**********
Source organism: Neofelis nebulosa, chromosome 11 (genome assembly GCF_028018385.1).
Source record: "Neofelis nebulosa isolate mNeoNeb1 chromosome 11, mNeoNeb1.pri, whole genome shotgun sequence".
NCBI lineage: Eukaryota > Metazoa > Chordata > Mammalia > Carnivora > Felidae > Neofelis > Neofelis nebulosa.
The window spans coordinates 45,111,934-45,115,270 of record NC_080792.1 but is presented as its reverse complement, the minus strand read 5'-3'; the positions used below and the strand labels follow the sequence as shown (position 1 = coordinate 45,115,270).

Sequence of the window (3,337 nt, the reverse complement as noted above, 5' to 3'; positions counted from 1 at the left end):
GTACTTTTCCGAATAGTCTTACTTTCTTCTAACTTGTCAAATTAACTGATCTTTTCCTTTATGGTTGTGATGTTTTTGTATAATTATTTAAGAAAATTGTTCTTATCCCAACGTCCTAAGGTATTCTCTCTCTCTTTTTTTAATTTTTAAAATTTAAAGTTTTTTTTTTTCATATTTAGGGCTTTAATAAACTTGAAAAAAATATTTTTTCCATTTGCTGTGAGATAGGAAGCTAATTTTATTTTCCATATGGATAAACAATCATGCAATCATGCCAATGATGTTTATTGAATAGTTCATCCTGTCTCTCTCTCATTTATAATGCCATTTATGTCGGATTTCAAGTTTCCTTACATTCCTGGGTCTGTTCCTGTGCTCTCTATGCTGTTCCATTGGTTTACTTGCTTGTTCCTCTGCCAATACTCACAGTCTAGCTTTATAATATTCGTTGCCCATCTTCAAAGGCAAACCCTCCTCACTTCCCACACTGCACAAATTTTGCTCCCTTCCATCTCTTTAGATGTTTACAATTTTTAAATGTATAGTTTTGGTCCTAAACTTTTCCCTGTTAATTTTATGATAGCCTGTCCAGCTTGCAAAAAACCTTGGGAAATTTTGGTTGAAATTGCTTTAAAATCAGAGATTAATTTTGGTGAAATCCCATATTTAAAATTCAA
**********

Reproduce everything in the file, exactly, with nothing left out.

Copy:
Source organism: Neofelis nebulosa, chromosome 11 (genome assembly GCF_028018385.1).
Source record: "Neofelis nebulosa isolate mNeoNeb1 chromosome 11, mNeoNeb1.pri, whole genome shotgun sequence".
NCBI lineage: Eukaryota > Metazoa > Chordata > Mammalia > Carnivora > Felidae > Neofelis > Neofelis nebulosa.
The window spans coordinates 45,111,934-45,115,270 of record NC_080792.1 but is presented as its reverse complement, the minus strand read 5'-3'; the positions used below and the strand labels follow the sequence as shown (position 1 = coordinate 45,115,270).

Sequence of the window (3,337 nt, the reverse complement as noted above, 5' to 3'; positions counted from 1 at the left end):
GTACTTTTCCGAATAGTCTTACTTTCTTCTAACTTGTCAAATTAACTGATCTTTTCCTTTATGGTTGTGATGTTTTTGTATAATTATTTAAGAAAATTGTTCTTATCCCAACGTCCTAAGGTATTCTCTCTCTCTTTTTTTAATTTTTAAAATTTAAAGTTTTTTTTTTTCATATTTAGGGCTTTAATAAACTTGAAAAAAATATTTTTTCCATTTGCTGTGAGATAGGAAGCTAATTTTATTTTCCATATGGATAAACAATCATGCAATCATGCCAATGATGTTTATTGAATAGTTCATCCTGTCTCTCTCTCATTTATAATGCCATTTATGTCGGATTTCAAGTTTCCTTACATTCCTGGGTCTGTTCCTGTGCTCTCTATGCTGTTCCATTGGTTTACTTGCTTGTTCCTCTGCCAATACTCACAGTCTAGCTTTATAATATTCGTTGCCCATCTTCAAAGGCAAACCCTCCTCACTTCCCACACTGCACAAATTTTGCTCCCTTCCATCTCTTTAGATGTTTACAATTTTTAAATGTATAGTTTTGGTCCTAAACTTTTCCCTGTTAATTTTATGATAGCCTGTCCAGCTTGCAAAAAACCTTGGGAAATTTTGGTTGAAATTGCTTTAAAATCAGAGATTAATTTTGGTGAAATCCCATATTTAAAATTCAA